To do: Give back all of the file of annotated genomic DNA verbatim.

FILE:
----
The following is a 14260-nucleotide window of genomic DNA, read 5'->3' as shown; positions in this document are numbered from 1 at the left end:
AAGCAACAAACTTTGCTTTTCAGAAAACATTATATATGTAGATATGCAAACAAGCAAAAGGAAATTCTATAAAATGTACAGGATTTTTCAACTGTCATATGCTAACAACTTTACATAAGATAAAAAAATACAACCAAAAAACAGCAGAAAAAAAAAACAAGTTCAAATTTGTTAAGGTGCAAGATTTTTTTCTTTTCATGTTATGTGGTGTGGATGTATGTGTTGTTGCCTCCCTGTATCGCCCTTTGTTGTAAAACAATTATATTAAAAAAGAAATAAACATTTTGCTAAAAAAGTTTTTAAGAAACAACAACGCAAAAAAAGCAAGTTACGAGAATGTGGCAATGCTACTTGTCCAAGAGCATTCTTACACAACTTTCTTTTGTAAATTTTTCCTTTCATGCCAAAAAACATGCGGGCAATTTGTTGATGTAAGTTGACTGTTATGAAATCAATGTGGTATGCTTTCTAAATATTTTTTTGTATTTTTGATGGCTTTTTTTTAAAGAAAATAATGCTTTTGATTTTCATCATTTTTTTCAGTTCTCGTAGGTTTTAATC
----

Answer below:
The following is a 14260-nucleotide window of genomic DNA, read 5'->3' as shown; positions in this document are numbered from 1 at the left end:
AAGCAACAAACTTTGCTTTTCAGAAAACATTATATATGTAGATATGCAAACAAGCAAAAGGAAATTCTATAAAATGTACAGGATTTTTCAACTGTCATATGCTAACAACTTTACATAAGATAAAAAAATACAACCAAAAAACAGCAGAAAAAAAAAACAAGTTCAAATTTGTTAAGGTGCAAGATTTTTTTCTTTTCATGTTATGTGGTGTGGATGTATGTGTTGTTGCCTCCCTGTATCGCCCTTTGTTGTAAAACAATTATATTAAAAAAGAAATAAACATTTTGCTAAAAAAGTTTTTAAGAAACAACAACGCAAAAAAAGCAAGTTACGAGAATGTGGCAATGCTACTTGTCCAAGAGCATTCTTACACAACTTTCTTTTGTAAATTTTTCCTTTCATGCCAAAAAACATGCGGGCAATTTGTTGATGTAAGTTGACTGTTATGAAATCAATGTGGTATGCTTTCTAAATATTTTTTTGTATTTTTGATGGCTTTTTTTTAAAGAAAATAATGCTTTTGATTTTCATCATTTTTTTCAGTTCTCGTAGGTTTTAATC